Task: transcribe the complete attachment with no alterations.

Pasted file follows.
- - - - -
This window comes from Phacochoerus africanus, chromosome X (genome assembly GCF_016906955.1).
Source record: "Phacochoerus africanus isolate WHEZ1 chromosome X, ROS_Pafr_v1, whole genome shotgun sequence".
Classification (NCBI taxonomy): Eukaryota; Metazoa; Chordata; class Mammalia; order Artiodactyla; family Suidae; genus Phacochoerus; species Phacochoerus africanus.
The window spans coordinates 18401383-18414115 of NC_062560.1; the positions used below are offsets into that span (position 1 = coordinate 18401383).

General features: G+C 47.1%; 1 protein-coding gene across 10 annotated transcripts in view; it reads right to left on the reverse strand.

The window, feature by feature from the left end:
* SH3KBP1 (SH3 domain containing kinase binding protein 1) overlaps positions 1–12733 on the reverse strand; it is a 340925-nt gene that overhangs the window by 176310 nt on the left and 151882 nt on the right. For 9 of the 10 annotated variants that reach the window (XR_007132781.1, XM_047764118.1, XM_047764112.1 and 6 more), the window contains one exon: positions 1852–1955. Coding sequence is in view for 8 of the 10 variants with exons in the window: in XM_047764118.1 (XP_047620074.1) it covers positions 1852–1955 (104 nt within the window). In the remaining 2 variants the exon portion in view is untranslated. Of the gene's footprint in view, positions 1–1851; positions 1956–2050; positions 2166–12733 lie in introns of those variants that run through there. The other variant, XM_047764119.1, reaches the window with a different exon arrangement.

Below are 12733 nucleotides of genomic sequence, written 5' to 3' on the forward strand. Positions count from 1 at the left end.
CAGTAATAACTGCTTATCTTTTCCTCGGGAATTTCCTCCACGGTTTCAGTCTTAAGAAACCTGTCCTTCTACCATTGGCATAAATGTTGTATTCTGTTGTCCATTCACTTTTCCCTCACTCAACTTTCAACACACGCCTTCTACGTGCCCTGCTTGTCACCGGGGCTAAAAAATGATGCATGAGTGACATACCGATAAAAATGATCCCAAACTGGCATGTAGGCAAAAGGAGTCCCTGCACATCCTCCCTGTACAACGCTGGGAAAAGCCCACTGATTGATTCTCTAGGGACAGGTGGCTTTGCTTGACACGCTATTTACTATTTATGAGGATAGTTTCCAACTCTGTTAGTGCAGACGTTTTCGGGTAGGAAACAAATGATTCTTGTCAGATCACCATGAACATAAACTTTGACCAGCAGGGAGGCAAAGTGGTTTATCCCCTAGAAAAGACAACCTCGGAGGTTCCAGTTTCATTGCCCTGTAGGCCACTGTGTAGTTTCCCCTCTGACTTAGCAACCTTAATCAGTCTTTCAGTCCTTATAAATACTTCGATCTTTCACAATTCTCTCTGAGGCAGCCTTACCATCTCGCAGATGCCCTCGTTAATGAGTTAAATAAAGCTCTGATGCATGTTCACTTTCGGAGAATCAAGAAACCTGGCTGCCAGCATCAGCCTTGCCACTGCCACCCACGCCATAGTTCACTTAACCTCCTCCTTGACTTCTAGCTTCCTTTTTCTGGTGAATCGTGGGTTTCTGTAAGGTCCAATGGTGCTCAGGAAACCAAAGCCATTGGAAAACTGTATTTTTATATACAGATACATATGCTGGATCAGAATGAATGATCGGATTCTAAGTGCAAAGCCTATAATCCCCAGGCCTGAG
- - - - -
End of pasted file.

This window comes from Phacochoerus africanus, chromosome X (genome assembly GCF_016906955.1).
Source record: "Phacochoerus africanus isolate WHEZ1 chromosome X, ROS_Pafr_v1, whole genome shotgun sequence".
Classification (NCBI taxonomy): Eukaryota; Metazoa; Chordata; class Mammalia; order Artiodactyla; family Suidae; genus Phacochoerus; species Phacochoerus africanus.
The window spans coordinates 18401383-18414115 of NC_062560.1; the positions used below are offsets into that span (position 1 = coordinate 18401383).

General features: G+C 47.1%; 1 protein-coding gene across 10 annotated transcripts in view; it reads right to left on the reverse strand.

The window, feature by feature from the left end:
* SH3KBP1 (SH3 domain containing kinase binding protein 1) overlaps positions 1–12733 on the reverse strand; it is a 340925-nt gene that overhangs the window by 176310 nt on the left and 151882 nt on the right. For 9 of the 10 annotated variants that reach the window (XR_007132781.1, XM_047764118.1, XM_047764112.1 and 6 more), the window contains one exon: positions 1852–1955. Coding sequence is in view for 8 of the 10 variants with exons in the window: in XM_047764118.1 (XP_047620074.1) it covers positions 1852–1955 (104 nt within the window). In the remaining 2 variants the exon portion in view is untranslated. Of the gene's footprint in view, positions 1–1851; positions 1956–2050; positions 2166–12733 lie in introns of those variants that run through there. The other variant, XM_047764119.1, reaches the window with a different exon arrangement.

Below are 12733 nucleotides of genomic sequence, written 5' to 3' on the forward strand. Positions count from 1 at the left end.
CAGTAATAACTGCTTATCTTTTCCTCGGGAATTTCCTCCACGGTTTCAGTCTTAAGAAACCTGTCCTTCTACCATTGGCATAAATGTTGTATTCTGTTGTCCATTCACTTTTCCCTCACTCAACTTTCAACACACGCCTTCTACGTGCCCTGCTTGTCACCGGGGCTAAAAAATGATGCATGAGTGACATACCGATAAAAATGATCCCAAACTGGCATGTAGGCAAAAGGAGTCCCTGCACATCCTCCCTGTACAACGCTGGGAAAAGCCCACTGATTGATTCTCTAGGGACAGGTGGCTTTGCTTGACACGCTATTTACTATTTATGAGGATAGTTTCCAACTCTGTTAGTGCAGACGTTTTCGGGTAGGAAACAAATGATTCTTGTCAGATCACCATGAACATAAACTTTGACCAGCAGGGAGGCAAAGTGGTTTATCCCCTAGAAAAGACAACCTCGGAGGTTCCAGTTTCATTGCCCTGTAGGCCACTGTGTAGTTTCCCCTCTGACTTAGCAACCTTAATCAGTCTTTCAGTCCTTATAAATACTTCGATCTTTCACAATTCTCTCTGAGGCAGCCTTACCATCTCGCAGATGCCCTCGTTAATGAGTTAAATAAAGCTCTGATGCATGTTCACTTTCGGAGAATCAAGAAACCTGGCTGCCAGCATCAGCCTTGCCACTGCCACCCACGCCATAGTTCACTTAACCTCCTCCTTGACTTCTAGCTTCCTTTTTCTGGTGAATCGTGGGTTTCTGTAAGGTCCAATGGTGCTCAGGAAACCAAAGCCATTGGAAAACTGTATTTTTATATACAGATACATATGCTGGATCAGAATGAATGATCGGATTCTAAGTGCAAAGCCTATAATCCCCAGGCCTGAG